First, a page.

the war. VMI Cadets were only a few years older than these students
who paused here to write.
Students found a seat atop the stone foundation of the Covered Bridge at
Meems Bottom. With background music of the Shenandoah River and
the songs of birds, they wrote.
The Massanutten Mountain behind them, Lily Nesbitt (front)
and Rebecca Diehl posed in a cornfield near the Covered Bridge.
Just being outdoors may spark the imagination of students.
Students visited the Colored Cemetery and Our Soldiers Cemetery. Both are located across from Holtzman's in Mt. Jackson. Some students were not aware of the existence of the African-American cemetery or the fact that there was a time when races were buried in separate graveyards, new-found knowledge possibly reflected in their writing.
Students toured the Route 11 Potato Chip Factory in Mt. Jackson. According to Ms. Shrum, they were quite amazed by the production process.
Photo: Matthew Eaton takes time to hug a potato.
Most of Ms. Shrum’s students have found the writing marathons beneficial. “Writing Marathons help me grow in creativity, and express myself so I can discover my identity as a writer,” noted one student.” They help me think more creatively and more critically.”
Another student said,“I think the marathons help me get inspiration to write. I usually can't figure out what I want to write about, so the marathons help me choose what I want to write about.” A third student commented, “The marathons help me grow as a writer by putting me in different environments that cause different thoughts and ideas to come to mind and be written down.”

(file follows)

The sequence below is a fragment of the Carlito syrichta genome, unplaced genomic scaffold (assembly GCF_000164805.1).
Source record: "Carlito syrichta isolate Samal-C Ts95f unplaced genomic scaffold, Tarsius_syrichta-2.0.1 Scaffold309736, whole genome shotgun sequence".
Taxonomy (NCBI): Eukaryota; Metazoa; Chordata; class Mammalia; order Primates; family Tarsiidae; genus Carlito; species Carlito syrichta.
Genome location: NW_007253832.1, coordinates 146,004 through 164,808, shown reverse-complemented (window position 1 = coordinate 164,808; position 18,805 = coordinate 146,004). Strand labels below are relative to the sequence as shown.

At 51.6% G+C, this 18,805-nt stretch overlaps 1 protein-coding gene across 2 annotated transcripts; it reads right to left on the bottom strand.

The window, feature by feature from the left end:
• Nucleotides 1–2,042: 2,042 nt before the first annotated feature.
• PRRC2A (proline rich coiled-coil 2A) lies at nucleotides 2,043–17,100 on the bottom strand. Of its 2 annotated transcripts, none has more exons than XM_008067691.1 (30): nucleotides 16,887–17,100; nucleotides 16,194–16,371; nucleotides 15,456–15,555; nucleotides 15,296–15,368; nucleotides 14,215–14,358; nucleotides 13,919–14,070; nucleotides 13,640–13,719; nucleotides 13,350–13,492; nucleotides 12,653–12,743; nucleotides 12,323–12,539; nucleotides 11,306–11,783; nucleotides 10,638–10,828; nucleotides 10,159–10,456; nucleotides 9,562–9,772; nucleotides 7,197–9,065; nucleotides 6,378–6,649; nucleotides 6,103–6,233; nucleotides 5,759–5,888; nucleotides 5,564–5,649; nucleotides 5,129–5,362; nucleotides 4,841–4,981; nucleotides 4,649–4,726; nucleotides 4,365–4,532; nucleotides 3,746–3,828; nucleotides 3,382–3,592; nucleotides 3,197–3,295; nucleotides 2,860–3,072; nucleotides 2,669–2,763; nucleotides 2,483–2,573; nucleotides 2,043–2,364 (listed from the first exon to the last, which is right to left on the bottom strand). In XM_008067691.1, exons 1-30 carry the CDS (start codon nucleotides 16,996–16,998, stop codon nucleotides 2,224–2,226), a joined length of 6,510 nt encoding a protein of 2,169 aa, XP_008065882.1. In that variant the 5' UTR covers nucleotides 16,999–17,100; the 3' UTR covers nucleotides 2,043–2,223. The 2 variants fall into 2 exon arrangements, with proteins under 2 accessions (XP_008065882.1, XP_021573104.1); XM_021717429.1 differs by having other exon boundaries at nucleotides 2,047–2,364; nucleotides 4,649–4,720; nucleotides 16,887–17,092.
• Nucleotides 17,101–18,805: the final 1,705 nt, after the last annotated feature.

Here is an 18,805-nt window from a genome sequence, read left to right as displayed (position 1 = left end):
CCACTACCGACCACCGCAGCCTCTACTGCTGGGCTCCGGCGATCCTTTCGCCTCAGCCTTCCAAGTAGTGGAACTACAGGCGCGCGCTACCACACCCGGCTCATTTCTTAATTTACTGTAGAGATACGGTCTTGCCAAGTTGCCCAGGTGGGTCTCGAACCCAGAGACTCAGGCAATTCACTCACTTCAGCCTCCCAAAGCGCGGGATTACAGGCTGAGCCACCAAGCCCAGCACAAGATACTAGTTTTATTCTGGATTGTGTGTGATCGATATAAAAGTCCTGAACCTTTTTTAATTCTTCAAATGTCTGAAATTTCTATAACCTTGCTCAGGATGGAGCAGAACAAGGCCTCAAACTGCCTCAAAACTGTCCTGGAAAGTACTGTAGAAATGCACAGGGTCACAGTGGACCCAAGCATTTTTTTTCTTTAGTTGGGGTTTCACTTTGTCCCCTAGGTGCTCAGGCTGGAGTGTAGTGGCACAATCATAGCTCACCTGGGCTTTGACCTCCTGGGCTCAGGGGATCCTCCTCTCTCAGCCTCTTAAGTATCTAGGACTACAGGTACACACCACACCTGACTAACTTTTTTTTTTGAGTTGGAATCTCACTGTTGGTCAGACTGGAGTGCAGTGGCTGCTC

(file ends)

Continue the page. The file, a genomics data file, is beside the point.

Over the summer, Ms. Shrum made contact with Derek Pugh, an eighth grade language arts teacher in Monroeville, Alabama. Mr. Pugh portrays Reverend Sykes in the play To Kill a Mockingbird performed at the courthouse every year.
Derek Pugh, left, who plays Rev. Sykes, shakes hands with Billy Garner before a performance of To Kill a Mockingbird inside the old Monroe County Courthouse in Monroeville, Alabama, April 15, 2016. (Photo is used with permission of the photographer, Jeff Haller for The New Times. Jeff Haller/Key Hole Photo, Mobile, AL.
Throughout the school year, the eighth grade students at both schools will collaborate on projects and meet online. Their first joint venture is currently reading Our Town together to continue the theme of communities, past and present. This week, they will share their writing and provide feedback to each other.
If additional funding becomes available, there will be a writing marathon at Belle Grove and Cedar Creek for Grade 8 students. Mrs. Shrum also has plans for students to publish a book that will include writing generated through their participation.
“Many students never leave Shenandoah County and can’t imagine doing so,” said Mrs. Shrum. She knows her students’ writing improves as they write throughout the year, and she hopes their sense of community will as well.
“Harper Lee found what was special in her community,” said Mrs. Shrum. “She looked at the stories around her and told them in a way that changed history. I want my students to see they could be our Harper Lee and tell our communities’ stories.”